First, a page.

Biotech drugs to replace chemical entities Lipitor & Plavix as market leaders

Saturday, 15 January 2011 00:01 -     - {{hitsCtrl.values.hits}}

Mumbai: The global pecking order of blockbusters may soon be heading for a major upheaval with biotech drugs toppling the present market leaders, Pfizer’s Lipitor and Sanofi’s Plavix — both chemical entities.

With the emerging trend of biotech drugs cornering the top slots as against chemical entities, domestic pharma companies are now trying to cash in on the $60-billion-plus opportunity. Biotech drugs, also called biologics, are manufactured using live organisms, as against conventional medicines which are based on chemical compositions.

While some companies such as Dr. Reddy’s, Glenmark Pharmaceuticals and Biocon have fast-tracked their research in biosimilars (off-patent biotech drugs), others like Cipla have tied up with Chinese companies to make a foray in the highly complex but fast-growing segment.

Analysts say that by 2014, in the first-ever instance of a biologic drug topping the list, Roche’s Avastin, a monoclonal antibody for treatment of cancer with global sales of nearly $9 billion, will ease out Pfizer’s anti-cholesterol blockbuster Lipitor — the largest selling drug (chemical entity) which nets $12 billion annually at present.

In fact, by 2014 at least six of the 10 top-selling drugs sold globally are tipped to be injectable biotech drugs, mainly for treating cancer and rheumatoid arthritis, compared to five in 2008 and just one in 2000.

Other biologics include blood/plasma products, cultured cells and tissues, gene therapy products, all recombinant proteins, (monoclonal ) antibodies and vaccines.

Anti-cancer antibodies, in particular, look set to become the most valuable therapeutic class, justifying a large proportion of Roche’s move to acquire its US biotech affiliate Genentech. Over the last couple of years, there have been several deals by MNCs to acquire biotech assets to augment their biologics portfolio, like Pfizer’s acquisition of Wyeth , and the Merck-Schering Plough deal.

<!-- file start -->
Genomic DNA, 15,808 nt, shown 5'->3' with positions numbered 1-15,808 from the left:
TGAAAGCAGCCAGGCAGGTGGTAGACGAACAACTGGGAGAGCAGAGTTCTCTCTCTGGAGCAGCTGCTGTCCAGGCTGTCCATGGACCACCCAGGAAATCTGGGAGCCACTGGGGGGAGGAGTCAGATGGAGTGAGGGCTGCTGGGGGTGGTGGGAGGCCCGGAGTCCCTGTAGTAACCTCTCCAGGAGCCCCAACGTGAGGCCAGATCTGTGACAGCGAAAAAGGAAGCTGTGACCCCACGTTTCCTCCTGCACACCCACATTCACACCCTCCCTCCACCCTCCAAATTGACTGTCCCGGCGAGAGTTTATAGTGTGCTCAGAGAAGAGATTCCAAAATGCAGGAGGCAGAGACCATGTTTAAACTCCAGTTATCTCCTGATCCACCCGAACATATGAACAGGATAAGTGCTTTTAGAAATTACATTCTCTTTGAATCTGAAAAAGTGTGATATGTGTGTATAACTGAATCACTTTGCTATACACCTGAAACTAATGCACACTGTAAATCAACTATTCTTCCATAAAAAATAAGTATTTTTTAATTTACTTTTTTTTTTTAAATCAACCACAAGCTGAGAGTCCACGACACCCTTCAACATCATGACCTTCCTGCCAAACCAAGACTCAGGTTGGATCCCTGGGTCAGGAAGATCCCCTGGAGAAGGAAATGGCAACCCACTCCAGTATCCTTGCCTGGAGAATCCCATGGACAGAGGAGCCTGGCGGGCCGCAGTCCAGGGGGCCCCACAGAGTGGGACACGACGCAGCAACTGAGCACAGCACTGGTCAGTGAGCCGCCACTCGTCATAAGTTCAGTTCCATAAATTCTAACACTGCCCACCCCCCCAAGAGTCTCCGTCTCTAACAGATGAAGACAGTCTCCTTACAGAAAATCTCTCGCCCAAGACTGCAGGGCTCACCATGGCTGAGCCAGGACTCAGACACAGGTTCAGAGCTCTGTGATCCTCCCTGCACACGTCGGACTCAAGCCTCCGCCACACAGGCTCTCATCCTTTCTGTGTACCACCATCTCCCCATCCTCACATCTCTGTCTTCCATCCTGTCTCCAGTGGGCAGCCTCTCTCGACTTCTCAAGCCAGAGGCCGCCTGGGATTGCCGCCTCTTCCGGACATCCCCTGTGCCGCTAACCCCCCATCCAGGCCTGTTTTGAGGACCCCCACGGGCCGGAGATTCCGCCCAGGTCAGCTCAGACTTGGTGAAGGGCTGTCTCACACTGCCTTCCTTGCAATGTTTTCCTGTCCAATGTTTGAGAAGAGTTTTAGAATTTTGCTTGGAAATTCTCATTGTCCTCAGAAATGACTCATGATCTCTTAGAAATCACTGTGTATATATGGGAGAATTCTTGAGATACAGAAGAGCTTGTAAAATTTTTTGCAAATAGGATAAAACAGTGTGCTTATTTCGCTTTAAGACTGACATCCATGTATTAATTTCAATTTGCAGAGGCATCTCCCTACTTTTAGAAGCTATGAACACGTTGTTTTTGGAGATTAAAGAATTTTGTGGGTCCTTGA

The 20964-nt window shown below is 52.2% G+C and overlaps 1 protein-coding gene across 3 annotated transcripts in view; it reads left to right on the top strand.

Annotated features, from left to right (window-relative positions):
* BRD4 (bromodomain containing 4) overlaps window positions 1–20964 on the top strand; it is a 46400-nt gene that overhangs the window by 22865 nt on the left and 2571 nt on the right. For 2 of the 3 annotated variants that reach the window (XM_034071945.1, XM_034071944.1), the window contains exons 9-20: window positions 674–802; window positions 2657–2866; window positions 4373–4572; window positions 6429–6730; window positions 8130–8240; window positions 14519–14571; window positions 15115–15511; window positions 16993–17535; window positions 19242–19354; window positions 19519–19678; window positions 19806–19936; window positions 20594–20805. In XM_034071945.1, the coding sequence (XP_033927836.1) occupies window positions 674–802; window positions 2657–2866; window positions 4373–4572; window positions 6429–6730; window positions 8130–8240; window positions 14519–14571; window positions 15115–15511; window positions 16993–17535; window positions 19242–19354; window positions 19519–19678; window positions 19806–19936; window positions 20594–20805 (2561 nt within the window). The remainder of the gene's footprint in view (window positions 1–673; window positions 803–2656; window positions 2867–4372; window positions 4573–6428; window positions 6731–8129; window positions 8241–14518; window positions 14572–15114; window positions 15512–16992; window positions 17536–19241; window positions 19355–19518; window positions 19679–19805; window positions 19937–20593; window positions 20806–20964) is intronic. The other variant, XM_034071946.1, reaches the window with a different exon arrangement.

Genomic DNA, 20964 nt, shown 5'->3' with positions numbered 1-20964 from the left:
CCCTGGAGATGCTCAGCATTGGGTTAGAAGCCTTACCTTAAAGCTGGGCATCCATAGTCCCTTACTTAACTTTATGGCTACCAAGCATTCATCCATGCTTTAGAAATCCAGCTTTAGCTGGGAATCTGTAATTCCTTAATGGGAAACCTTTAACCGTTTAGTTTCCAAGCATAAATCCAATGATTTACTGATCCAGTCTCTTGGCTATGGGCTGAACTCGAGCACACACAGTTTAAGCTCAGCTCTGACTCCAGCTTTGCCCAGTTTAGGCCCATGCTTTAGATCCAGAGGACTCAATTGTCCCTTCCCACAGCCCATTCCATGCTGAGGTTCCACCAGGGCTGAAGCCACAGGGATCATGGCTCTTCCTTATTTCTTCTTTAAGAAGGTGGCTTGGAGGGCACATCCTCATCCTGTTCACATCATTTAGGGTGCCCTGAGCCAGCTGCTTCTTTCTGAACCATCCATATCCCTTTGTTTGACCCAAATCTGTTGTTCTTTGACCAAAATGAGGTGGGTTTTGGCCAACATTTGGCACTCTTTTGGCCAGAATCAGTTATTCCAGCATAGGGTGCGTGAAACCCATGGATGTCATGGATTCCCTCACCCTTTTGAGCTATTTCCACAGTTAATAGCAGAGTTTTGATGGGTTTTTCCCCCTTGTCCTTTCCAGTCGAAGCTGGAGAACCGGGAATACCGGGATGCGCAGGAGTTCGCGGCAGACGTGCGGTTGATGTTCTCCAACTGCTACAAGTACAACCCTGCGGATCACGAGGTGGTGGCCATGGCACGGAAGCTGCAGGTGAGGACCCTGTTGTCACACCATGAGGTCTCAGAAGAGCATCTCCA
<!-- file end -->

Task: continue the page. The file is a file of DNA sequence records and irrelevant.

Experts say that the growing commercial dominance of biologics globally presents an opportunity for domestic companies. Says Sujay Shetty, India pharma leader, PwC: “Even though domestic companies cannot export to developed markets like the US and UK due to complex regulatory pathways, there is a big addressable opportunity of biotech products for the domestic market. The domestic (biotech) market, including vaccines is not even a billion now, but is expected to grow to $5 billion by 2020.”

Dr. Reddy’s already has three biosimilars in the domestic market, and one of its products, Reditux (biosimilar rituximab) used in the treatment of non-hodgkin’s lymphoma, is among the top 10 brands for the company with annual revenues of over Rs. 24 crore. The company is also working on four biosimilars, one of them being in latestage clinical trials.

Similarly, generic major Cipla will be soon launch its first biosimilar product by 2012-13 . It plans to invest $65 million in two biotech ventures over the next three years to manufacture monoclonal antibodies.

“About 10-15 % of the global pharmaceutical market consists of drugs of biotech origin and many of them are already off-patent and others are expected to go off-patent in the coming years. Cipla is investing equity stake worth 40% and 25% in the Indian and Chinese ventures respectively ,” S. Radhakrishnan , Cipla’s Chief Financial Officer told TOI.

Glenmark is not far behind either. It has established a biologics research centre in Switzerland and has two products undergoing trials. While GBR 500 is undergoing Phase I trial in the US, its second product NBE GBR 600 is approved for Phase I trial in Europe, says Michael Buschle, President – Biologics, Glenmark Pharmaceuticals.

Both have a peak sales opportunity of around $2 billion each if commercialised. It is just matter of time before more domestic companies try to cash in on this growing market, which now promises many newer treatments.